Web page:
[[
    On selection, there cannot be a single method across teams. Each team has its own methodology and these vary across the teams a lot.
    The level of county cricket again varies from country to country. The Indian scene is pretty poor. There are triple centuries galore and some of these triple-centurions find it difficult to score a 50 in international cricket. Most of the pitches are batting paradises and the few which are not, are very poor in quality. The Australian/English and South African country scene is better.
    My feeling is that there is a pool of players available and it is difficult for outside players to break into this, at least in India, where their FC performances have to be diluted.
    It is also true that what is available to the team management is a lot more than what is available to the general public. These h-t-h analyses, accompanied by video footage, can do wonders in allowing the coaching staff to suggest corrective actions and the players to correct themselves.
    If you see the first featured comment, I have made a reference to the simulation work I had done and have also provided the links. That simulation was based on the actual data available with me, of course not h-t-h which is available only now. You can see that the results are quite close to the expectations based on the player career numbers. So these analyses can certainly be used in a predicitive mode.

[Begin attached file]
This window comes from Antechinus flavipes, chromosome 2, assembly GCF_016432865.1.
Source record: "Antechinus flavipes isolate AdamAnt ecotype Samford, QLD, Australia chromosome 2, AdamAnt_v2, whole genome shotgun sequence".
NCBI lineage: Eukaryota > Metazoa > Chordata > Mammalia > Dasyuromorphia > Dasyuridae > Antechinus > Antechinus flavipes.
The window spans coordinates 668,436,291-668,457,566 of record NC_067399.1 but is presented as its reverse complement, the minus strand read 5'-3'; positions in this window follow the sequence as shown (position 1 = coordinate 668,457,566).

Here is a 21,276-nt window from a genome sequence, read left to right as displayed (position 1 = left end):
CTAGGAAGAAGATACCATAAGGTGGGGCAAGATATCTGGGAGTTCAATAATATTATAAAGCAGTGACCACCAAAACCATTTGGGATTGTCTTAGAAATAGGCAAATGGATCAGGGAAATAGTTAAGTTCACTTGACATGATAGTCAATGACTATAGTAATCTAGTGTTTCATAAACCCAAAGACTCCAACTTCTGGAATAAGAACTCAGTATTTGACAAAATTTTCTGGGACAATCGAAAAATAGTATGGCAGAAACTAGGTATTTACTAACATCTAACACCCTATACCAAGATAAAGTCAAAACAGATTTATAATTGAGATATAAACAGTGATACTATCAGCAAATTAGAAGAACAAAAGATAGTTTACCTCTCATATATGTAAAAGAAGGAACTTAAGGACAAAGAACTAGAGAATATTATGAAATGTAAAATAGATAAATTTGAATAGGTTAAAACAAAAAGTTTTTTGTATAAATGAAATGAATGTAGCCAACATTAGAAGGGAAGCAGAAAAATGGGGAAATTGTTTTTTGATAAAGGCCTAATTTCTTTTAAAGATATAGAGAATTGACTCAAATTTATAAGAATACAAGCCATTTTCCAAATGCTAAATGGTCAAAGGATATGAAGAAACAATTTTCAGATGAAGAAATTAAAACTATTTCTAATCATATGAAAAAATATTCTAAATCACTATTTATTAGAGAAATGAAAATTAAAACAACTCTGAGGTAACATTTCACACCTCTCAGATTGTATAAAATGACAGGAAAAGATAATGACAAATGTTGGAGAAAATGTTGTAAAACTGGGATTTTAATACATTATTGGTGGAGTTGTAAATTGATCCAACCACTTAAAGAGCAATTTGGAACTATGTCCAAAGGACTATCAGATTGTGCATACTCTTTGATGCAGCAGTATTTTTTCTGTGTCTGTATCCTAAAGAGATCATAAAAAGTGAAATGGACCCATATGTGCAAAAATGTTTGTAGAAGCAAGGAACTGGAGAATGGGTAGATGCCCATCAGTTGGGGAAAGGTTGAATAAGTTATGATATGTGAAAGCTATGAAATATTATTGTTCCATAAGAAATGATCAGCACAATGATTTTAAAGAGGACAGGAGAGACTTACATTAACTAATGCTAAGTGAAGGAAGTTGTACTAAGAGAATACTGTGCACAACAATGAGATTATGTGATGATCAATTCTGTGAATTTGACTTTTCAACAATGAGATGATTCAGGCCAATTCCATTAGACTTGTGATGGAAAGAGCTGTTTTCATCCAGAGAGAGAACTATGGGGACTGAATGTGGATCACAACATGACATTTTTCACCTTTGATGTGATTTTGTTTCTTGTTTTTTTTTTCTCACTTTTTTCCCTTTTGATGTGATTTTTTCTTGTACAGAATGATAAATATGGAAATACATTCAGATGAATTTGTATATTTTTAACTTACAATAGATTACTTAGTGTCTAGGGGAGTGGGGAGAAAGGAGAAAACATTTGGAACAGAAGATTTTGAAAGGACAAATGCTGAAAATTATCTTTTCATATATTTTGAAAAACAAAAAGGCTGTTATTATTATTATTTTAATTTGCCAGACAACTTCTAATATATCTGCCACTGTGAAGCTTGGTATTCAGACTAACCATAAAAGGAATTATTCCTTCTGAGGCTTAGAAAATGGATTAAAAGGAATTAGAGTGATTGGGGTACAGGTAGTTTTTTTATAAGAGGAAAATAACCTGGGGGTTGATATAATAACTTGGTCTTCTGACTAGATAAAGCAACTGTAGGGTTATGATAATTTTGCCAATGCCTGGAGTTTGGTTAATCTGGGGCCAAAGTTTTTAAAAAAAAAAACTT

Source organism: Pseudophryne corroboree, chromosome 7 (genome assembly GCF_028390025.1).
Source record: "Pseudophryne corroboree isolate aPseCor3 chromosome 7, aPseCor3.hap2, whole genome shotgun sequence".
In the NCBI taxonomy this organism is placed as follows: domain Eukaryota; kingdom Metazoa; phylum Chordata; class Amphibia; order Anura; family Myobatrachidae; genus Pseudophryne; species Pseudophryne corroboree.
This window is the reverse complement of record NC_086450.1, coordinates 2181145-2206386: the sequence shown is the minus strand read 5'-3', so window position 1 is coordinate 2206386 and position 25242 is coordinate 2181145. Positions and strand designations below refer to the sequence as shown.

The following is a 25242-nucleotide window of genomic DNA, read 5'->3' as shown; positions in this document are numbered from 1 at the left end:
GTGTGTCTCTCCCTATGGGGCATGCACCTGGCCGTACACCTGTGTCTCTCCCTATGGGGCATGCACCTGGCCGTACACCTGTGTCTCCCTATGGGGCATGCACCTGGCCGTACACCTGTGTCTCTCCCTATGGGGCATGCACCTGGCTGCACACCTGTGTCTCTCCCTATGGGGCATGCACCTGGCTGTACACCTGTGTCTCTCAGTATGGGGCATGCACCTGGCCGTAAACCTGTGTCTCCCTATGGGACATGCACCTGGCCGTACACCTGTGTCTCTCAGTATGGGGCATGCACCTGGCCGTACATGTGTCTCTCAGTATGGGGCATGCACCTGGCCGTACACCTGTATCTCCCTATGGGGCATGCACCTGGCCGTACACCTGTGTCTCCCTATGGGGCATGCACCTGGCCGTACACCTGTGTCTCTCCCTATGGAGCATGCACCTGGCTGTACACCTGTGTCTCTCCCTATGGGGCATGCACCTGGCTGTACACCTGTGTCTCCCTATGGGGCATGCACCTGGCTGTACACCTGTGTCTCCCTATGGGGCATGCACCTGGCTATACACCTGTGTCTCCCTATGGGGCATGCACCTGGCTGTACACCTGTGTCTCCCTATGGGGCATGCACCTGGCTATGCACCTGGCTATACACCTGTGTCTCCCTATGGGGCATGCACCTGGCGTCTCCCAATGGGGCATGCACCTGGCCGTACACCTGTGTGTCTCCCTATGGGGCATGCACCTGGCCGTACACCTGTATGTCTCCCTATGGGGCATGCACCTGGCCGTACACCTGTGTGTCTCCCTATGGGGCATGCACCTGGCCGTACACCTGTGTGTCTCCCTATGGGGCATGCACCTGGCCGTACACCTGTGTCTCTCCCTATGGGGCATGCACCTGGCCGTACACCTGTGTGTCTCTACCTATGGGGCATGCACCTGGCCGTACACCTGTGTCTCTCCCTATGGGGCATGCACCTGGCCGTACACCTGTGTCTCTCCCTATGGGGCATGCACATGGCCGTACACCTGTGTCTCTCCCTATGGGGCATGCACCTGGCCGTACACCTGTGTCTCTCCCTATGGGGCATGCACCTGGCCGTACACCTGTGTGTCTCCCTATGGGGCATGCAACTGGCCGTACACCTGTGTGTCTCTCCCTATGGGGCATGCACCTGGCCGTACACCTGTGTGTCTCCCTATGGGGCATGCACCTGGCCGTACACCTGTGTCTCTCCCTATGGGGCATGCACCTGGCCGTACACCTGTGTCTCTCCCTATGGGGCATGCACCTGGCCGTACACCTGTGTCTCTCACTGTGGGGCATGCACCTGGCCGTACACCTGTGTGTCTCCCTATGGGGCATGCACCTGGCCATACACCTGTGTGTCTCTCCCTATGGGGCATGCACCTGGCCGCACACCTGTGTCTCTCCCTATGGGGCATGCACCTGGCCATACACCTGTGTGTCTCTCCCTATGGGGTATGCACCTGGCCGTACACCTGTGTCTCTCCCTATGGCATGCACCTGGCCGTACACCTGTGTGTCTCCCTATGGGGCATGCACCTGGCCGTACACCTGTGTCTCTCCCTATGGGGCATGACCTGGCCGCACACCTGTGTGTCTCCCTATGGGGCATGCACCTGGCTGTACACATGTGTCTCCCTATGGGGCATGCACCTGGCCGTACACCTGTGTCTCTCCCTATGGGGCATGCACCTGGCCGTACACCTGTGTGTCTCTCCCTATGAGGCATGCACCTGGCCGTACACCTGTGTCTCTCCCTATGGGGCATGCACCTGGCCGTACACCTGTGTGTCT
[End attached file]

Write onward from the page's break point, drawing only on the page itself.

Thanks for a thought-provoking comment. Ananth
    : ]]

  • fayyaz03 on December 14, 2013, 10:34 GMT

    Another great analysis Mr Anantha. You are just rocking. Watching your command and skills in statistics, I just want to request you that can you prepare a chart for imaginary statistics of the battle between the great players of two different era who have never came up head to head. For e.g.What would happen Had Sachin Tendulker faced Charles Turner on Perth Ground for atleast 10 Test matches and both being at their best. Similarly, Don Bradman vs Imran Khan, Wasim Akram, Joel Garner, Michael Holding. And Glen Macgrath and Shane Warne vs Hanif Mohammad etc. Is It Possible ??